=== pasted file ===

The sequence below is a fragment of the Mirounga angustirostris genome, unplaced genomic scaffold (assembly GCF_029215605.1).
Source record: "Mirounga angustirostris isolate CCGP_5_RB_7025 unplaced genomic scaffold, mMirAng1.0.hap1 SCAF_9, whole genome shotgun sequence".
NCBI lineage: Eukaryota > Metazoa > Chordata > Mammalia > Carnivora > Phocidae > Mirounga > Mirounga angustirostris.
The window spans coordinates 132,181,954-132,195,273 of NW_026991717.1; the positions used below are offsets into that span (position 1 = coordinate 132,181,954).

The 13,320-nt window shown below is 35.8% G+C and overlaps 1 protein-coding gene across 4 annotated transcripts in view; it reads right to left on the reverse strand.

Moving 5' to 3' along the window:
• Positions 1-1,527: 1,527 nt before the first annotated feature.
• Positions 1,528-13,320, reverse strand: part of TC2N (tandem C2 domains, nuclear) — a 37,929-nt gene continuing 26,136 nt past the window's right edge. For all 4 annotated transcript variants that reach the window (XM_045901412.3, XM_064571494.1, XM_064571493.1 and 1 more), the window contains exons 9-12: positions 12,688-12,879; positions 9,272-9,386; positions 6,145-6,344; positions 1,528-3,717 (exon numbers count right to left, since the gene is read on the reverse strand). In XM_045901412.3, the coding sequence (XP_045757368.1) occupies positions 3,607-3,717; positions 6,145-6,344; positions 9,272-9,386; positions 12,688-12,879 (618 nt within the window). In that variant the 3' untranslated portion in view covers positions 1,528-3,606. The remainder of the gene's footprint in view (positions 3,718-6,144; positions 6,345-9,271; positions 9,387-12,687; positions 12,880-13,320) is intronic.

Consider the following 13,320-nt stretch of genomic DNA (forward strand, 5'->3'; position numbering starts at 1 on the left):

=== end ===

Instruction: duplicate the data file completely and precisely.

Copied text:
The sequence below is a fragment of the Mirounga angustirostris genome, unplaced genomic scaffold (assembly GCF_029215605.1).
Source record: "Mirounga angustirostris isolate CCGP_5_RB_7025 unplaced genomic scaffold, mMirAng1.0.hap1 SCAF_9, whole genome shotgun sequence".
NCBI lineage: Eukaryota > Metazoa > Chordata > Mammalia > Carnivora > Phocidae > Mirounga > Mirounga angustirostris.
The window spans coordinates 132,181,954-132,195,273 of NW_026991717.1; the positions used below are offsets into that span (position 1 = coordinate 132,181,954).

The 13,320-nt window shown below is 35.8% G+C and overlaps 1 protein-coding gene across 4 annotated transcripts in view; it reads right to left on the reverse strand.

Moving 5' to 3' along the window:
• Positions 1-1,527: 1,527 nt before the first annotated feature.
• Positions 1,528-13,320, reverse strand: part of TC2N (tandem C2 domains, nuclear) — a 37,929-nt gene continuing 26,136 nt past the window's right edge. For all 4 annotated transcript variants that reach the window (XM_045901412.3, XM_064571494.1, XM_064571493.1 and 1 more), the window contains exons 9-12: positions 12,688-12,879; positions 9,272-9,386; positions 6,145-6,344; positions 1,528-3,717 (exon numbers count right to left, since the gene is read on the reverse strand). In XM_045901412.3, the coding sequence (XP_045757368.1) occupies positions 3,607-3,717; positions 6,145-6,344; positions 9,272-9,386; positions 12,688-12,879 (618 nt within the window). In that variant the 3' untranslated portion in view covers positions 1,528-3,606. The remainder of the gene's footprint in view (positions 3,718-6,144; positions 6,345-9,271; positions 9,387-12,687; positions 12,880-13,320) is intronic.

Consider the following 13,320-nt stretch of genomic DNA (forward strand, 5'->3'; position numbering starts at 1 on the left):